…Swedish state epidemiologist Anders Tegnell remains calm: he is not seeing the kind of rapid increase that might threaten to overwhelm the Swedish health service, and unlike policymakers in the UK, he has been entirely consistent that that is his main objective.
That is from a new piece by Freddie Sayers, asserting that “the jury is still out” when it comes to Sweden. I cannot reproduce all of the graphs in that piece, but scroll through and please note that in terms of per capita deaths Sweden seems to be doing better than Belgium, France, or the United Kingdom, all of which have serious lockdowns (Sweden does not). If you measure extant trends, Sweden is in the middle of the pack for Europe. And here is data on new hospital admissions:
Now I understand that ideally one should compare similar “time cohorts” across countries, not absolute numbers or percentages. That point is logically impeccable, but still as the clock ticks it seems less likely to account for the Swedish anomaly.
Of course we still need more days and weeks of data.
To be clear, I am not saying the United States can or should copy Sweden. Sweden has an especially large percentage of people living alone, the Swedes are probably much better at complying with informal norms for social distancing, and obesity is much less of a problem in Sweden than America, probably hypertension too.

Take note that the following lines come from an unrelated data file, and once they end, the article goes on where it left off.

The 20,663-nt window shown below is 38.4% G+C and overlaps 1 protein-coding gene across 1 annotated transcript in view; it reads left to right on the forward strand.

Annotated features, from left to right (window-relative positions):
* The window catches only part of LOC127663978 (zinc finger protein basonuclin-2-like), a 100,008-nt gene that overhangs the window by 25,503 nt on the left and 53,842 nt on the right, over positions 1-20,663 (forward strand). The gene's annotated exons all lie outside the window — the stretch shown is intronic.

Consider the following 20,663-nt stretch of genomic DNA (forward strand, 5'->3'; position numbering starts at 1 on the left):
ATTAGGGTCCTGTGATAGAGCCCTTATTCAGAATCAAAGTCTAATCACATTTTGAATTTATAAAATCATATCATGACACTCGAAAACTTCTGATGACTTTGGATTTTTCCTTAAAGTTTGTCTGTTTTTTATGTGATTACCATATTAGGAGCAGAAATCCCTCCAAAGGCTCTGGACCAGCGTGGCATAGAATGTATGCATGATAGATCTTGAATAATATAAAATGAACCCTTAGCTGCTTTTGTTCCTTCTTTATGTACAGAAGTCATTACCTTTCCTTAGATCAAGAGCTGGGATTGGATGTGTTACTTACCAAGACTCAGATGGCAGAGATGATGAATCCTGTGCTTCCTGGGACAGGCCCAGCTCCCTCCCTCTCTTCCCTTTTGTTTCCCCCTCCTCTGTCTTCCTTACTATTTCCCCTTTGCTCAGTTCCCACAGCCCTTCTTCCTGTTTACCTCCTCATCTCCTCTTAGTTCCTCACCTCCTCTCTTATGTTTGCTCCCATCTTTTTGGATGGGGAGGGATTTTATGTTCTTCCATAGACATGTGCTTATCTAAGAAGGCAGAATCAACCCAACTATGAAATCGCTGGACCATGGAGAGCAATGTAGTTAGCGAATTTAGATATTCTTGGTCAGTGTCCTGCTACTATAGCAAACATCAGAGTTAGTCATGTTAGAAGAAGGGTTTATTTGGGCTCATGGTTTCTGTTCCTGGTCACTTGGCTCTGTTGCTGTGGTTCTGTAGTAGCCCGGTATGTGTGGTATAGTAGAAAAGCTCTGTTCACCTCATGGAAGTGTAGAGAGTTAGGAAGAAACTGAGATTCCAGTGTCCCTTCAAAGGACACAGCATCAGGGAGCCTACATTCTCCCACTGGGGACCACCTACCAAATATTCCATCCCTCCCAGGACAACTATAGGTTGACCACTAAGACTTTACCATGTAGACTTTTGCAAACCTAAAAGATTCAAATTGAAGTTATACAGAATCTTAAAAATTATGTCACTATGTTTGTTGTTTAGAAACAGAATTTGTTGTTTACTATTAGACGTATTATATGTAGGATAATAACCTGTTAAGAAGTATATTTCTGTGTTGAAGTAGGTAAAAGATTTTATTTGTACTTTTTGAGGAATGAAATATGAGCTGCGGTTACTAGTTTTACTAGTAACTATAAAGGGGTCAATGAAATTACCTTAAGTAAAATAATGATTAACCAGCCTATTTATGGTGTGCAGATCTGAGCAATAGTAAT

But I’d like to ask a simple question: who predicted this and who did not? And which of our priors should this cause us to update?
I fully recognize it is possible and maybe even likely that Sweden ends up being like Japan, in the sense of having a period when things seem (relatively) fine and then discovering they are not. (Even in Singapore the second wave has arrived, from in-migration, and may well be worse than the first.) But surely the chance of that scenario has gone down just a little?
And here is a new study on Lombardy by Daniil Gorbatenko:
The data clearly suggest that the spread had been trending down significantly even before the initial lockdown. They invalidate the fundamental assumption of the Covid-19 epidemiological models and with it, probably also the rationale for the harshest measures of suppression.
One possibility (and I stress that word possibility) is that these Lombardy data, shown at the link, are reflecting the importance of potent “early spreaders,” often family members, who give Covid-19 to their families fairly quickly, but after which the average rate of spread falls rapidly.
I’ll stand by my claim that the pieces on this one show an increasing probability of not really adding up. In the meantime, I am very happy to pull out and signal boost the best criticisms of these results.